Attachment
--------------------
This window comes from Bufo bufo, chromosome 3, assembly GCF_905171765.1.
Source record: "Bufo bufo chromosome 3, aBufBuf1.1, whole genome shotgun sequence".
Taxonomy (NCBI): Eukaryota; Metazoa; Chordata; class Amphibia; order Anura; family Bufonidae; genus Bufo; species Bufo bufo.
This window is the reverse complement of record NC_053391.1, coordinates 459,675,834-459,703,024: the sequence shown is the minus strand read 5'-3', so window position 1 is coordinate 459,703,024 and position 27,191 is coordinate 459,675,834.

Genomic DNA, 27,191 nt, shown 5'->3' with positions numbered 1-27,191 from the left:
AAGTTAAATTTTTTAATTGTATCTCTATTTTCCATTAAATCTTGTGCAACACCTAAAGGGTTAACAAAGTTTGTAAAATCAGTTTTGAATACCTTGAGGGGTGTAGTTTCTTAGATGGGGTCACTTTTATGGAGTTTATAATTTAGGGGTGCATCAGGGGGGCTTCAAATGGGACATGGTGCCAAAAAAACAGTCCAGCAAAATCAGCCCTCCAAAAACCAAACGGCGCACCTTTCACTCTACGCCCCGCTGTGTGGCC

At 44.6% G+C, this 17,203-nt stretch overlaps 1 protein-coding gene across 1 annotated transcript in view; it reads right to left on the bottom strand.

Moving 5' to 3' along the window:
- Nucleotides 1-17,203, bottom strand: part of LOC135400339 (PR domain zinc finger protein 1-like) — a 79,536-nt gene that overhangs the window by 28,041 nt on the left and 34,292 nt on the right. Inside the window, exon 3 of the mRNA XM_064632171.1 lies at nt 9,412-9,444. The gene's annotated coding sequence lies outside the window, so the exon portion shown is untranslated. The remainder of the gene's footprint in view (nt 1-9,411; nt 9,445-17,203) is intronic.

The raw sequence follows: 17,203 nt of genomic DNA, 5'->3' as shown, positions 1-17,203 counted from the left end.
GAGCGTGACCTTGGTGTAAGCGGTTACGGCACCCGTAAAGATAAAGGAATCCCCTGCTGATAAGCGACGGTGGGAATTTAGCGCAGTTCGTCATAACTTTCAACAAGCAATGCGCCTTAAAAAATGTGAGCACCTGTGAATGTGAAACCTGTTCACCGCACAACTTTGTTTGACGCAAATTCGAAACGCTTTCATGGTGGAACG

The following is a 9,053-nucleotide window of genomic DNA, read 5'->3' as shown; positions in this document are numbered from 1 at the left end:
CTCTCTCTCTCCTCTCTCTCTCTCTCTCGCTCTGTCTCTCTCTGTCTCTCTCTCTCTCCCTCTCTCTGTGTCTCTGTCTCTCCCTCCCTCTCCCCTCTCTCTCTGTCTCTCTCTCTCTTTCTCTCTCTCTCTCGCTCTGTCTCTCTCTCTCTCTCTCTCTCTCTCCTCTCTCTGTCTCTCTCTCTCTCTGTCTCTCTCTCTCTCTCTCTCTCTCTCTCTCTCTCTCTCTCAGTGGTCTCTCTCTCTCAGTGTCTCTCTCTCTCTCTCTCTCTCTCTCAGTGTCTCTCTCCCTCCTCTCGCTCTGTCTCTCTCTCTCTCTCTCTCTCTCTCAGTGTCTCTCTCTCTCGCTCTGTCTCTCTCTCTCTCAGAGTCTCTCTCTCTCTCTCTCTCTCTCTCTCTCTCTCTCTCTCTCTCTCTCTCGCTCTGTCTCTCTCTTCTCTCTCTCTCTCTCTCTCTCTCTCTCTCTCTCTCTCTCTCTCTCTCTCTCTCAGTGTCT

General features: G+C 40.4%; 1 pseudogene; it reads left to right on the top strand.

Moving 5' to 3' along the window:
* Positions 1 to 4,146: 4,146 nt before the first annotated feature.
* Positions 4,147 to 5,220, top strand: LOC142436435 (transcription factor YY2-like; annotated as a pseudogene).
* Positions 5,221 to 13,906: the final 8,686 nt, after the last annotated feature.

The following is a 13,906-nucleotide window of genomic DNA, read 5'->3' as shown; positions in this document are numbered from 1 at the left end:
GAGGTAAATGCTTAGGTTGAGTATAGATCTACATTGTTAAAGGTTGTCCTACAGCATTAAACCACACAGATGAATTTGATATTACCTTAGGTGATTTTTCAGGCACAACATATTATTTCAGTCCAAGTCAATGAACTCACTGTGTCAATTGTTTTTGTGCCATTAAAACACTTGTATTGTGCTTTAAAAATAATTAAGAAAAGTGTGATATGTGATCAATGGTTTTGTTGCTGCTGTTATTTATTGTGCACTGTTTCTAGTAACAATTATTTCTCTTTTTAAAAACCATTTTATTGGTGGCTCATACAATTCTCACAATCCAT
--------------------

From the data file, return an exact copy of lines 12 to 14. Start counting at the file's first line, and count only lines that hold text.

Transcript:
The following is a 9,053-nucleotide window of genomic DNA, read 5'->3' as shown; positions in this document are numbered from 1 at the left end:
CTCTCTCTCTCCTCTCTCTCTCTCTCTCGCTCTGTCTCTCTCTGTCTCTCTCTCTCTCCCTCTCTCTGTGTCTCTGTCTCTCCCTCCCTCTCCCCTCTCTCTCTGTCTCTCTCTCTCTTTCTCTCTCTCTCTCGCTCTGTCTCTCTCTCTCTCTCTCTCTCTCTCCTCTCTCTGTCTCTCTCTCTCTCTGTCTCTCTCTCTCTCTCTCTCTCTCTCTCTCTCTCTCTCTCAGTGGTCTCTCTCTCTCAGTGTCTCTCTCTCTCTCTCTCTCTCTCTCAGTGTCTCTCTCCCTCCTCTCGCTCTGTCTCTCTCTCTCTCTCTCTCTCTCTCAGTGTCTCTCTCTCTCGCTCTGTCTCTCTCTCTCTCAGAGTCTCTCTCTCTCTCTCTCTCTCTCTCTCTCTCTCTCTCTCTCTCTCTCTCGCTCTGTCTCTCTCTTCTCTCTCTCTCTCTCTCTCTCTCTCTCTCTCTCTCTCTCTCTCTCTCTCTCTCAGTGTCT

General features: G+C 40.4%; 1 pseudogene; it reads left to right on the top strand.